Surging foreign investments
13 Dec 2021
Foreign direct investment (FDI) into Malaysia is set to surge by next year with technology and green tech-based investments being the new potential growth areas for foreign inflow.
The spread of the Omicron variant, meanwhile, is not expected to put a dent on FDI inflows.
Malaysian Institute of Economic Research (MIER) head of research Shankaran Nambiar views digitalisation as the new driver of growth worldwide, noting that Malaysia was no exception.
“The same is the case with the green economy. Environmental issues and climate change are being taken very seriously.
“I will expect that new investments in these two areas will be the new growth areas for investment and Malaysia will be seen to be the destination for FDIs in these areas.
“The demand for investment in tech, be it IT-related or high-tech manufacturing that is green-related, will see an upsurge,” he told StarBiz.
FDI inflows into the country plummeted to RM14.6bil in 2020 from RM32.4bil in 2019 before rebounding to RM30.2bil in the first nine months of 2021.
Most of these investments went into the manufacturing sector. This was underpinned by the global recovery and general improvement in investor sentiment.
FDI increased by RM4.6bil to record a higher inflow of RM12.8bil in the third quarter of this year.
The Statistics Department said manufacturing remained the main sector for foreign investment in Malaysia, followed by financial and wholesale and retail trade.
As at the end of the third quarter of 2021, approved FDI stood at RM769.6bil, while direct investment abroad was RM543.9bil.
Nambiar, like other economists, expects stronger inflows of FDIs in 2022. Despite the Covid-19 pandemic and the emergence of the Omicron variant, he opined that this will not hinder foreign investments.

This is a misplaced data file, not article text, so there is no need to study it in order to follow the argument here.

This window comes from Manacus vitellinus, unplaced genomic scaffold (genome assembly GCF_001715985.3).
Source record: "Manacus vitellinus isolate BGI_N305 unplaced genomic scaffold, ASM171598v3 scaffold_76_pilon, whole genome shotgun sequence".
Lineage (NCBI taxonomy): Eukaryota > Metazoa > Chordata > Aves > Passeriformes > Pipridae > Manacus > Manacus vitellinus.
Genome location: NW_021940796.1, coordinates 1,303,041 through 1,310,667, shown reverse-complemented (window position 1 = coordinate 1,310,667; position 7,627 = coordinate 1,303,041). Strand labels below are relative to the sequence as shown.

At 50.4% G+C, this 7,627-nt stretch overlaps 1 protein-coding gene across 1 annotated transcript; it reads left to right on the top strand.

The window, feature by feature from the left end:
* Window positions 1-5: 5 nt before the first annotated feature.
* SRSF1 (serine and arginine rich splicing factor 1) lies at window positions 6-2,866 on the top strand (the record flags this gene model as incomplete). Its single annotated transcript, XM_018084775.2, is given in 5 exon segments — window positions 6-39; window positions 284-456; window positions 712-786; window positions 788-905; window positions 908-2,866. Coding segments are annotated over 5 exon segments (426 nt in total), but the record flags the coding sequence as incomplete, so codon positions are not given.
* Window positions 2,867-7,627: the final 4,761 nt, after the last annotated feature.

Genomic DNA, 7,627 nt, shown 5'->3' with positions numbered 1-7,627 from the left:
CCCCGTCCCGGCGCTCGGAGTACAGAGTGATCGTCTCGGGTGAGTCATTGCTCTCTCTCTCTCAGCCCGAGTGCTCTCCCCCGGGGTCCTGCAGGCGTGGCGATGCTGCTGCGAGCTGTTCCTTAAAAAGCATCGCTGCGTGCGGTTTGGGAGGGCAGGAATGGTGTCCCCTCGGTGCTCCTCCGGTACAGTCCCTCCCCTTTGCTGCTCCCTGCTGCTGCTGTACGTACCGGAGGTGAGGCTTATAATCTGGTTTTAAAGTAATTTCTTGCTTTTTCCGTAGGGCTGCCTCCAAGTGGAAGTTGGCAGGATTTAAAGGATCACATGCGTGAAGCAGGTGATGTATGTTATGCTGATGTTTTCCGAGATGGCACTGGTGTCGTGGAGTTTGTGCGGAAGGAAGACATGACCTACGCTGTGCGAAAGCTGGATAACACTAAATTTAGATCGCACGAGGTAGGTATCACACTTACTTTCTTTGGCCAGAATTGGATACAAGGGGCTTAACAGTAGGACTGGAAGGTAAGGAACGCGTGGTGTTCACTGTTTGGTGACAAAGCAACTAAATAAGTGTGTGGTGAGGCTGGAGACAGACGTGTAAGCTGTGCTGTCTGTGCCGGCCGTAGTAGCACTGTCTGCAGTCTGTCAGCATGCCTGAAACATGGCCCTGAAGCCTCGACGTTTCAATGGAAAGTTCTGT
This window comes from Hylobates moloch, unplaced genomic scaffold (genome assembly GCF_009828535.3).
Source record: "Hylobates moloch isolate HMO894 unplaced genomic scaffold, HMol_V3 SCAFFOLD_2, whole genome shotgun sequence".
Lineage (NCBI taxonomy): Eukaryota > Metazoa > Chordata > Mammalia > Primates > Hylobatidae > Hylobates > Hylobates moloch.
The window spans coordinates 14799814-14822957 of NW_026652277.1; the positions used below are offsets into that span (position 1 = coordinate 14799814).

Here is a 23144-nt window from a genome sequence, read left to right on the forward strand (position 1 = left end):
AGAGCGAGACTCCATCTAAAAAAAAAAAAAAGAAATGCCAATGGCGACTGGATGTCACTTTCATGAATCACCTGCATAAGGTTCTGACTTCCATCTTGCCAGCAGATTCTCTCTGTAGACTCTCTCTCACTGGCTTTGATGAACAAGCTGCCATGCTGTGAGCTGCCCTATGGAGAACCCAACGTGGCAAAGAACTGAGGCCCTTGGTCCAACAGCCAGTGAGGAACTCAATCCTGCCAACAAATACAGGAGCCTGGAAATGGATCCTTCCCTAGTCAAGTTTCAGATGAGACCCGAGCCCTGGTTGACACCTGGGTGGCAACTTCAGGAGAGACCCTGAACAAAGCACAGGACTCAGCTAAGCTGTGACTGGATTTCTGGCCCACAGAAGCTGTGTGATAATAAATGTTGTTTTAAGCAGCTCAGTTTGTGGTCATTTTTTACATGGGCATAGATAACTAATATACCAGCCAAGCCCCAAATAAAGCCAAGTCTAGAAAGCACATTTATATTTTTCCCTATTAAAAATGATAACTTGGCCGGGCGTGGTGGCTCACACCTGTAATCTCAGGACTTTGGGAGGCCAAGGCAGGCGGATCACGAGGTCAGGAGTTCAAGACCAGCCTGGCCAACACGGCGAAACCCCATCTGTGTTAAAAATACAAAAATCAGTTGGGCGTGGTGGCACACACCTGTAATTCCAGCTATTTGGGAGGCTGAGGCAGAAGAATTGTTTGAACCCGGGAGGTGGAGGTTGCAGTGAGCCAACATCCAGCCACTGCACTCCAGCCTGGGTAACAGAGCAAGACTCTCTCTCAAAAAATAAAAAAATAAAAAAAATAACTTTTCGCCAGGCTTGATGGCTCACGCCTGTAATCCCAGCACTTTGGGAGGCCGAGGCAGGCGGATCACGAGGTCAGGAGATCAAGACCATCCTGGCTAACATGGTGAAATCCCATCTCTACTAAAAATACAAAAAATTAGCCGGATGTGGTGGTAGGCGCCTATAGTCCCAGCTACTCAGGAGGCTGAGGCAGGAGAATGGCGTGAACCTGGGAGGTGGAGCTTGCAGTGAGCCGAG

As countries come to terms with the fact that the virus would be around over the next few years, he said this would keep the pressure to forge ahead with the Fourth Industrial Revolution (IR4.0) and related technologies.
Towards this end, he noted that technologies that revolve around automation, robotics and the like would see a surge in the coming year and this would attract stronger FDI inflows in Malaysia.
Socio-Economic Research Centre (SERC) executive director Lee Heng Guie is also bullish on FDI inflows next year.
He attributed this to stronger prospects of economic recovery, the implementation of the 12th Malaysia Plan (12MP) and the National Investment Aspirations.
He said these would help sustain FDI inflows amid uncertainties.
Notably, risks for investors include the new Covid-19 variant, the potential impact of tighter global monetary stance on global growth and lingering concerns about domestic political pressures.
The National Investment Aspiration is a forward-looking strategy aimed at attracting quality investments driven by innovation, high-technology, green economy and greater inclusion of domestic supply chains.
Lee said Malaysia hopes to attract high quality and technology-intensive investment as well as green technology investment to provide more high skilled job opportunities.
According to the Malaysian Investment Development Authority (Mida), in terms of approved FDI in the manufacturing sector, foreign investors have been investing in electrical and electronic products, fabricated metal products, chemical and chemical products, machinery and equipment, food manufacturing, plastic and scientific measuring equipment.
Meanwhile, AmBank Group chief economist Anthony Dass expects around RM150bil to RM180bil in total approved investments in 2021, with FDI to remain the main contributor.
Supported by the various initiatives and incentives as proposed in Budget 2022, he anticipates that the International Trade and Industry Ministry would continue to attract investments.